Amish barn raising



by Laura Freeman | Reporter Published: February 22, 2015 12:06AM_MG_0786

Watch an Amish barn raising on the video at

Peninsula — The Chinese call 2015 the year of the sheep, but it’s the year of the barn raising for Spicy Lamb Farm.

A fire destroyed the Spicy Lamb Farm barn and corn crib March 4, 2014. In addition to the buildings, all the equipment, inventory, blankets, tools, feed and veterinary and other livestock supplies were lost.

It’s been a very long year without a barn,” said owner Laura DeYoung. “Not only equipment for the farm but everything in the garage was lost. This [fire] wiped us out.”

At the time, DeYoung said she needed to raise $150,000 to rebuild the barn. The price went to $250,000 and will go higher before everything is completed. Money was raised through special events at the farm such as adopting a sheep, shearing a sheep and custom made blankets. DeYoung wants to thank the individuals and companies, especially JoAnn Stores Inc. for donations to the barn raising.

“We have enough to get it done and will do details as we have visitors come to the farm,” she said. “It’s going to be a nice barn, and everyone has been supportive.”

DeYoung met with architect Mark Smith in March of 2014 to draw up plans. Although the barn was not a historical structure, DeYoung said the main barn would be historically accurate for 1914 with functional wings.

The barn is 42 feet long, 30 feet wide and approximately 24 feet high, Smith said. He drew up the plans based on photographs of the 1914 previous barn and consulted with Amish builder Abe Troyer of Timber Framing in Orrville, who uses a barn building technique where a tenon rail is inserted into a square mortise hole and pinned in place with wooden pegs. The wood was measured and pre-cut with some field cut before final fitting. The green white oak will dry and expand for a tight fit.

“It’s the old style of barn raising,” said Mark Hammer of Hammer Construction. He built the foundation with concrete block and a row of faux sandstone. The barn will have electric and plumbing.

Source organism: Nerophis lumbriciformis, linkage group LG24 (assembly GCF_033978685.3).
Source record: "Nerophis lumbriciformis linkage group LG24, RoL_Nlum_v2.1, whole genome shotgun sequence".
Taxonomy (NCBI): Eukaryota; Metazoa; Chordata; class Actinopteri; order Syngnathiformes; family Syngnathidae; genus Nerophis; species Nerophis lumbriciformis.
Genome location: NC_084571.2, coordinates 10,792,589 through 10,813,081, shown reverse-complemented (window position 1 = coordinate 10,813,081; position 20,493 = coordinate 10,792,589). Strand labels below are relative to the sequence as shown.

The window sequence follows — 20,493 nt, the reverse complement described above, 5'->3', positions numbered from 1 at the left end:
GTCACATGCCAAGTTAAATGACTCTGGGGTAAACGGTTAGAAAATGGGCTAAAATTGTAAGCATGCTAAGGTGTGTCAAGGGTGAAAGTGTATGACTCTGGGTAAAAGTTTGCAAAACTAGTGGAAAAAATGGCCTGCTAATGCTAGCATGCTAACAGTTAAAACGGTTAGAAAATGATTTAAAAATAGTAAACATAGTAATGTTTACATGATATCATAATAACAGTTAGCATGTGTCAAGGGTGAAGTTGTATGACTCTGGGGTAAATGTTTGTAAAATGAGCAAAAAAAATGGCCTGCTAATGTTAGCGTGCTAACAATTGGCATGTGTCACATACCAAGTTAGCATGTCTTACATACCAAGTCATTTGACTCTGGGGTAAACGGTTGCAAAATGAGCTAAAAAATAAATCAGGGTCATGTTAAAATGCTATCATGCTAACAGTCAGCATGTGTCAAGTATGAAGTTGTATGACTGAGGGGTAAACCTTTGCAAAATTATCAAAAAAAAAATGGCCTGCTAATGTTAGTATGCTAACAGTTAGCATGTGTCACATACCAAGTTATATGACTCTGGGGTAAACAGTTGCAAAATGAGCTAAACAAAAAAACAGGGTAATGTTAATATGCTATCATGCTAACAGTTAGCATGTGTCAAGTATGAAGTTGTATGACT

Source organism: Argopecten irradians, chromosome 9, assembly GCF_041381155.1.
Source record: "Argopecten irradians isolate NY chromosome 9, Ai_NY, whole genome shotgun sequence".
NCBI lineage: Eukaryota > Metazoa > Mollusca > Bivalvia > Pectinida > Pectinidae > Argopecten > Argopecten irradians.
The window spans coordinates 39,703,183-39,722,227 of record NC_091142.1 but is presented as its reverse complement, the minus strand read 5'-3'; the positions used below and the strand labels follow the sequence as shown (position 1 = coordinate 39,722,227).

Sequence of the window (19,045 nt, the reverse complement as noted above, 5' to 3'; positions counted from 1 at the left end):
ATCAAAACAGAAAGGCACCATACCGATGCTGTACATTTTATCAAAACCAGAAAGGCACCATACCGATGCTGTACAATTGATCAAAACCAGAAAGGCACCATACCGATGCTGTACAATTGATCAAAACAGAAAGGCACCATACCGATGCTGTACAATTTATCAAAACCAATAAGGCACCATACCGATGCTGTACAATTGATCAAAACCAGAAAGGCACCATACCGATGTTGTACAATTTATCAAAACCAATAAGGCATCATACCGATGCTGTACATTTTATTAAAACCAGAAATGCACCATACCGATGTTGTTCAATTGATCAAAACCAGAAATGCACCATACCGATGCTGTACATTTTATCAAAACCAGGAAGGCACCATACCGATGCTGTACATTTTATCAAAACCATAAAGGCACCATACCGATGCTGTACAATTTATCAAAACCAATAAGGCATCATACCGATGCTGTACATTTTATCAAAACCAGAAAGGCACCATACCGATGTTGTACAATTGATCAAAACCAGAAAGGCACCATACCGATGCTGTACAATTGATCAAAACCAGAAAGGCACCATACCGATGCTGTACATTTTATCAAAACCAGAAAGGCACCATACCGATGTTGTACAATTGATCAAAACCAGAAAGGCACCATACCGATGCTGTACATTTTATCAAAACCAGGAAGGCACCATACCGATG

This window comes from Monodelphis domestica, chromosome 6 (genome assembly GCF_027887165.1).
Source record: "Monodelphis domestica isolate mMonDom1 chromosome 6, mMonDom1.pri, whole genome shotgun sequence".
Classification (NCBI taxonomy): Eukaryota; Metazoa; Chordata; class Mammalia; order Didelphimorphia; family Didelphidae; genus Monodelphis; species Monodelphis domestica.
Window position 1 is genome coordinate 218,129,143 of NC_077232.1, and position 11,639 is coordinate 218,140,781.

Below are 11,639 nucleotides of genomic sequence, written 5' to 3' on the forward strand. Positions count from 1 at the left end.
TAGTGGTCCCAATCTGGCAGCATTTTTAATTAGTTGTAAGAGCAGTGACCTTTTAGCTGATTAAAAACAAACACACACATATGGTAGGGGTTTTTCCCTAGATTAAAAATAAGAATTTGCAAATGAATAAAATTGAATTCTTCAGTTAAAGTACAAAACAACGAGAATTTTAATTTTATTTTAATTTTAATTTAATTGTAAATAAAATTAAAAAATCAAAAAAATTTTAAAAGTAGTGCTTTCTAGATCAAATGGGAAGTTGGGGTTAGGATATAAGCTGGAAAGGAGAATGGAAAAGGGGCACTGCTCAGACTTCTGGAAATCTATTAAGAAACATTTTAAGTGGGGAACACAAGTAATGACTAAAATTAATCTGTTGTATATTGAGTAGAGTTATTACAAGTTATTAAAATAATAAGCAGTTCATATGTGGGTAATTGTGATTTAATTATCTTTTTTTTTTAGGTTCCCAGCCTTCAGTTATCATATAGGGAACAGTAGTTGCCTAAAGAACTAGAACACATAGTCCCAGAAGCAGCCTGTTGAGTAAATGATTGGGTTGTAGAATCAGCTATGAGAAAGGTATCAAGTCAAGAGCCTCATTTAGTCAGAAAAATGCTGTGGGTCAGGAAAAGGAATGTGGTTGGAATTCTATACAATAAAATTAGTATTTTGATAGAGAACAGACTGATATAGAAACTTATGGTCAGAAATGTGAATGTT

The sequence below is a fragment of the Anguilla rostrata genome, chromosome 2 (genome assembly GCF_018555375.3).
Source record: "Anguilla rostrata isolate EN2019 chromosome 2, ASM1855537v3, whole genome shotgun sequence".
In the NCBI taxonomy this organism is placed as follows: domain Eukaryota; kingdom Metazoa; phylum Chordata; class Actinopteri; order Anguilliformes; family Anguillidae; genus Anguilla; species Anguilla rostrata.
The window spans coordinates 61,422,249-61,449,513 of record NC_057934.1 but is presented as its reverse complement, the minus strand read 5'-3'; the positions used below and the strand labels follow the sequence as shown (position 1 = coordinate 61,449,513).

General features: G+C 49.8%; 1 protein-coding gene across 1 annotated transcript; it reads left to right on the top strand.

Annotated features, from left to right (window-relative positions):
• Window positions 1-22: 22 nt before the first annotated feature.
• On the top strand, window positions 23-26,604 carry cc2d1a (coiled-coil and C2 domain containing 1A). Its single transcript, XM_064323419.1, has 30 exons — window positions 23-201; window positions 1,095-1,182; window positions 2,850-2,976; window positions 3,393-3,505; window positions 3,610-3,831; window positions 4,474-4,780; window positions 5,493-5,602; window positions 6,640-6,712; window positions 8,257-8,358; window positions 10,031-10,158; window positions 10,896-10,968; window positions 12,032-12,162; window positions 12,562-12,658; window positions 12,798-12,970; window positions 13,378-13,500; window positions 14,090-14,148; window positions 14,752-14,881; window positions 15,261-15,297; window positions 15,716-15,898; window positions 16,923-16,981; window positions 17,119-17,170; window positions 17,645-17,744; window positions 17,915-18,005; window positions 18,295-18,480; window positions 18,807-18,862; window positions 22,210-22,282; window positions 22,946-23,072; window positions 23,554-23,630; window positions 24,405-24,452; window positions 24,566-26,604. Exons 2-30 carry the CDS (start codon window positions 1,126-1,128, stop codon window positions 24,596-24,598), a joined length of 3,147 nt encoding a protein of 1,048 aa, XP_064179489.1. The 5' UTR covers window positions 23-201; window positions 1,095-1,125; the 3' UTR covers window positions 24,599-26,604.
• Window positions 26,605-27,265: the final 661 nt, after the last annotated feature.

Troyer has a crew of four working on the project, which started Feb. 9. By Wednesday the framing of the walls was complete and the rafters were being added. Cold weather will delay work.

Smith had designed conversion barns and was familiar with barn designs in the Cuyahoga Valley National Park.

The barn is made of construction type IV heavy timber and designed for future use as an assembly meeting room, he said.

The design had to be approved by three organizations — the Ohio Preservation Office, the Regional National Park office in Omaha, Nebraska and the Cuyahoga Valley National Park office, which approved the plans a few weeks ago.

“It’s been a long time to get approval, but we’re there and its happening as quickly as possible,” DeYoung said.

The barn will utilize different woods with white oak for the frame, poplar for the rafters and hemlock for the vertical siding.

The middle or open bay area will have sliding doors on the north and south ends. A shop for selling items will be located on the west end and have a glass garage door which can be opened in nice weather. On the same end will be a shepherd’s room for taking care of the animals. On the east end will be three horse stalls and a tack room.

The old barn stone will be used in landscaping and create a place for special occasions. DeYoung and her fiance Michael Minnig will marry Sept. 10 in a pergola in front of the pond. Although they met in 1978 at the Portage Country Club, each went separate ways. When Minnig recently returned to Ohio, he found DeYoung and proposed within two hours.

Spicy Lamb Farm, located on 11 acres on the north end of Akron-Peninsula Road, accessed off Boston Mills Road in the Cuyahoga Valley National Park, is one of about a dozen farms in the Countryside Initiative, which allows farmers to enter a long-term lease on land in the Cuyahoga Valley National Park.

DeYoung secured a 60-year lease in August 2007. She raises Dorset sheep for meat and wool which normally have twins. She added two Highland heifers, Rosie and Susie this year.

In the beginning, DeYoung made mistakes but has learned the history, the industry and the breed of sheep and encourages education. The Ohio Sheep Improvement Association is one place to start.

“My advice is to get a mentor,” DeYoung said. “There are tons of resources and people are willing to help you.”

Visitors can go to for updates and visiting hours.


Phone: 330-541-9434

Twitter: @LauraFreeman_RP